I cut [past tense].

Cutting was an escape for me— well, the best kind of escape that I could find at the time. I was only a preteen when I picked up cutting. I was definitely the n00b of all n00bs; my weapon of choice— my mother’s craft scissors. As time passed, and I realized that the minuscule slices had made little impact on my wrists, I leveled up to women’s leg-hair razors. I taught my devious-self how to disassemble the razors, to acquire the razor blades. Once, I even became creative and used a glass shard broken from a vase of flowers an ex-boyfriend had gifted to me. No, I am not glorifying these moments, but there is no harm in being satirical towards myself. Right? Any-who, in the moments of inflicting self-harm, it just felt necessary at the time. I needed to feel physical pain to mask the internal pain that conflicted with me for so many years. I was completely and utterly alone with no one to lean on. I could relate to no one. I was alone, and the cause? I chose the life of a recluse by detaching myself from those who genuinely care. I allowed my insecurities to flood my brain with nonsense lies about how unworthy I am of the love and compassion others can provide. Everyone may not always be there, but someone can be if given the opportunity to do so. So, please, with all of your strength, reach out to someone and/or reach out to me. You do not have to feel alone anymore, and most importantly, you do not have to cut anymore. My last cut was three years ago. You can do it too. You are worthy, and I care.

2 Comments

  1. I was a cutter, too. I could disassemble a disposable razor with a pocket knife. I’d carve into my body, ostensibly I told myself it was to get rid of evil spirits, because that’s how it felt when it was over. Then, I’d put aftershave lotion on the wound.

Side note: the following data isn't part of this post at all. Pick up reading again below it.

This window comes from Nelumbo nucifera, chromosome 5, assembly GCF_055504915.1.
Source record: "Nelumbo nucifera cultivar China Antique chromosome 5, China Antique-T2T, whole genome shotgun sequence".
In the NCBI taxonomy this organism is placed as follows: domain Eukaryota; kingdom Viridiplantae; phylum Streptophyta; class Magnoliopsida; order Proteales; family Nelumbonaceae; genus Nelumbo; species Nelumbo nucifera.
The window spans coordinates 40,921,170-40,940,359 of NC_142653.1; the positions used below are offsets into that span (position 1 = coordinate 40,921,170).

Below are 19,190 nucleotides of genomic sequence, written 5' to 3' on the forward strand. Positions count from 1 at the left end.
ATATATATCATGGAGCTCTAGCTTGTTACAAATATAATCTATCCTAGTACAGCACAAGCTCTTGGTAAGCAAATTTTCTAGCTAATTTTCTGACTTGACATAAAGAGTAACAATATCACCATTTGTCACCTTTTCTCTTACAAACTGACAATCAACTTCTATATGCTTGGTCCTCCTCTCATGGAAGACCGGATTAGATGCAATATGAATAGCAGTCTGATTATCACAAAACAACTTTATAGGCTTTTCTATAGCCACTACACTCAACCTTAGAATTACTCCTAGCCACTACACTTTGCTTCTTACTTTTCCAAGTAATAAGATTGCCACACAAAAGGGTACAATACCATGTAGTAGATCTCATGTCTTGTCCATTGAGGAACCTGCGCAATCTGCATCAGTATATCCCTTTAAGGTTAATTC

I didn’t understand the stress it put on my parents until, you guessed it, my eldest started cutting himself. Well, at least I had the experience to talk with him about it…

    Liked by 1 person

    1. The first thing I would like to say is that your son is quite fortunate to have a father like you to relate to. Life becomes a little more bearable when you have someone by your side who has gone through similar struggles. My parents never had the opportunity to see my injuries when I was a child. I was pretty good at hiding my cuts and scars with long sleeves and constant layering. It was not until recently when my parents saw the scarrings—completely shocked and a little concerned—with how much mutilation I had done to myself. The second thing, thank you so much for reaching out to me. I truly appreciate it. It helps me to know that there are wonderful people out there who just keep pushing through, and who continue to persevere. I absolutely loathe that you have previously endured that pain and loneliness on your own for so long. I hope that life is much different for you now—not by forgetting—but, by learning how to overcome the trials and tribulations of life and moving forward. Thank you, again, for sharing.

      Liked by 1 person

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